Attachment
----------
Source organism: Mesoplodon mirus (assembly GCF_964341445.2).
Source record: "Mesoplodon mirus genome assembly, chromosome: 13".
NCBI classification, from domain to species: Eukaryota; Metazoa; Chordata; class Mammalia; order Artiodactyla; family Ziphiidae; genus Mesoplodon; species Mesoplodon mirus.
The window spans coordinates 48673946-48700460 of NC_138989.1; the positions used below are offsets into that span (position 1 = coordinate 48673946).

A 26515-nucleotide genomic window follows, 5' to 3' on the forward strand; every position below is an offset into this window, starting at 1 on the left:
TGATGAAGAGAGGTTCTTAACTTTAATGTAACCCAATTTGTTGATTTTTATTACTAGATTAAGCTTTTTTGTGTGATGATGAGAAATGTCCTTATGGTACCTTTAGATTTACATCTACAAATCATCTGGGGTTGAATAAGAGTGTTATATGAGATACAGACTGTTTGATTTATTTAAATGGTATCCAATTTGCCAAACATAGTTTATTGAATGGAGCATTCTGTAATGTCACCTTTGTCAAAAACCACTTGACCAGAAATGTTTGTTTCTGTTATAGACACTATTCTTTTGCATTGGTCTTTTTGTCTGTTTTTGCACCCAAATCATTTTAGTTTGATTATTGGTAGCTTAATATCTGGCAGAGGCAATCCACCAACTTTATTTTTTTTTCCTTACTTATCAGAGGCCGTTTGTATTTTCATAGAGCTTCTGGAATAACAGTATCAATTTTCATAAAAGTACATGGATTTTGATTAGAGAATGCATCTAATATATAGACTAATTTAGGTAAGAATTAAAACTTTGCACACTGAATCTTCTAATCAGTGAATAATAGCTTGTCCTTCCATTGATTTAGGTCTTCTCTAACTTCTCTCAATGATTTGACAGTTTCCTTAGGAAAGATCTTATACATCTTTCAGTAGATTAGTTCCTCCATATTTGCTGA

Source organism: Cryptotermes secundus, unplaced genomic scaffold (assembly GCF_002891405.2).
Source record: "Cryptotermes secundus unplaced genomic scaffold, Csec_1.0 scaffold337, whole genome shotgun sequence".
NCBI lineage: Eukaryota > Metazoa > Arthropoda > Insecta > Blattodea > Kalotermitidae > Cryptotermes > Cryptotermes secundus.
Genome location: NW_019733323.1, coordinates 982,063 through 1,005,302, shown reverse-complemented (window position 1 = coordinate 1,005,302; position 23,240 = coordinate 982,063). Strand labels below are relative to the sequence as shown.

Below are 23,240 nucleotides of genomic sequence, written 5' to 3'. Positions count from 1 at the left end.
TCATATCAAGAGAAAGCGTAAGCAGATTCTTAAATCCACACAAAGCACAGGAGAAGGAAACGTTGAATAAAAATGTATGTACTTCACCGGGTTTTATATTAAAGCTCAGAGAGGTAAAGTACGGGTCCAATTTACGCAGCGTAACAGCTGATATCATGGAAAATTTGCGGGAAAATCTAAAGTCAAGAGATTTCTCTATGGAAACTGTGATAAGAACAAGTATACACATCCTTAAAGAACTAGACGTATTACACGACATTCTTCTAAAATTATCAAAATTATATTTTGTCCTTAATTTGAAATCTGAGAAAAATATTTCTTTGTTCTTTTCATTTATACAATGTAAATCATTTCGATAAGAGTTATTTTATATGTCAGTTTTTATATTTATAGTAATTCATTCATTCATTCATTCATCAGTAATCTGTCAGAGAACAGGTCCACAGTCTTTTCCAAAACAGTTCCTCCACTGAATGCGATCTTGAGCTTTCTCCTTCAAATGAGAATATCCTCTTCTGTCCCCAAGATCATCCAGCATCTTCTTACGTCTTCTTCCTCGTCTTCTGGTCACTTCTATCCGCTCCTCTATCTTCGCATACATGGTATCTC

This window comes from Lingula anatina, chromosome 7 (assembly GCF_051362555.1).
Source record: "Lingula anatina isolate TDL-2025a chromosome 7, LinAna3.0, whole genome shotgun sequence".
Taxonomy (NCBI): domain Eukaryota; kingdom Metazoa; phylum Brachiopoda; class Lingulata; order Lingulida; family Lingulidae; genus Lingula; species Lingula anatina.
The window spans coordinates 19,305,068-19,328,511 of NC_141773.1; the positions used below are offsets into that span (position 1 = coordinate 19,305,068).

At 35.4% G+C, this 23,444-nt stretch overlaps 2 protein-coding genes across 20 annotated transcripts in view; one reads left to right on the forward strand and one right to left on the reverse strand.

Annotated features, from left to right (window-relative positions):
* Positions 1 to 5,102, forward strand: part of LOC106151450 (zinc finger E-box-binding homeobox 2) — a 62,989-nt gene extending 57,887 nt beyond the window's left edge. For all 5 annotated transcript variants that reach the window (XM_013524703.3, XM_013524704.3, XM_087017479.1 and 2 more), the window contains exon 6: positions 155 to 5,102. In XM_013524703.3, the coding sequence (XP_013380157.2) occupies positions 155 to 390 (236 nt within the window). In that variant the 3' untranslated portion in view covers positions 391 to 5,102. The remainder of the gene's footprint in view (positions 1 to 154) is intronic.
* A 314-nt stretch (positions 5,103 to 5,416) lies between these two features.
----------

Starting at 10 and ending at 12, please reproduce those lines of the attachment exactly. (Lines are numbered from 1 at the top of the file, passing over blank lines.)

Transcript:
Genome location: NW_019733323.1, coordinates 982,063 through 1,005,302, shown reverse-complemented (window position 1 = coordinate 1,005,302; position 23,240 = coordinate 982,063). Strand labels below are relative to the sequence as shown.

Below are 23,240 nucleotides of genomic sequence, written 5' to 3'. Positions count from 1 at the left end.
TCATATCAAGAGAAAGCGTAAGCAGATTCTTAAATCCACACAAAGCACAGGAGAAGGAAACGTTGAATAAAAATGTATGTACTTCACCGGGTTTTATATTAAAGCTCAGAGAGGTAAAGTACGGGTCCAATTTACGCAGCGTAACAGCTGATATCATGGAAAATTTGCGGGAAAATCTAAAGTCAAGAGATTTCTCTATGGAAACTGTGATAAGAACAAGTATACACATCCTTAAAGAACTAGACGTATTACACGACATTCTTCTAAAATTATCAAAATTATATTTTGTCCTTAATTTGAAATCTGAGAAAAATATTTCTTTGTTCTTTTCATTTATACAATGTAAATCATTTCGATAAGAGTTATTTTATATGTCAGTTTTTATATTTATAGTAATTCATTCATTCATTCATTCATCAGTAATCTGTCAGAGAACAGGTCCACAGTCTTTTCCAAAACAGTTCCTCCACTGAATGCGATCTTGAGCTTTCTCCTTCAAATGAGAATATCCTCTTCTGTCCCCAAGATCATCCAGCATCTTCTTACGTCTTCTTCCTCGTCTTCTGGTCACTTCTATCCGCTCCTCTATCTTCGCATACATGGTATCTC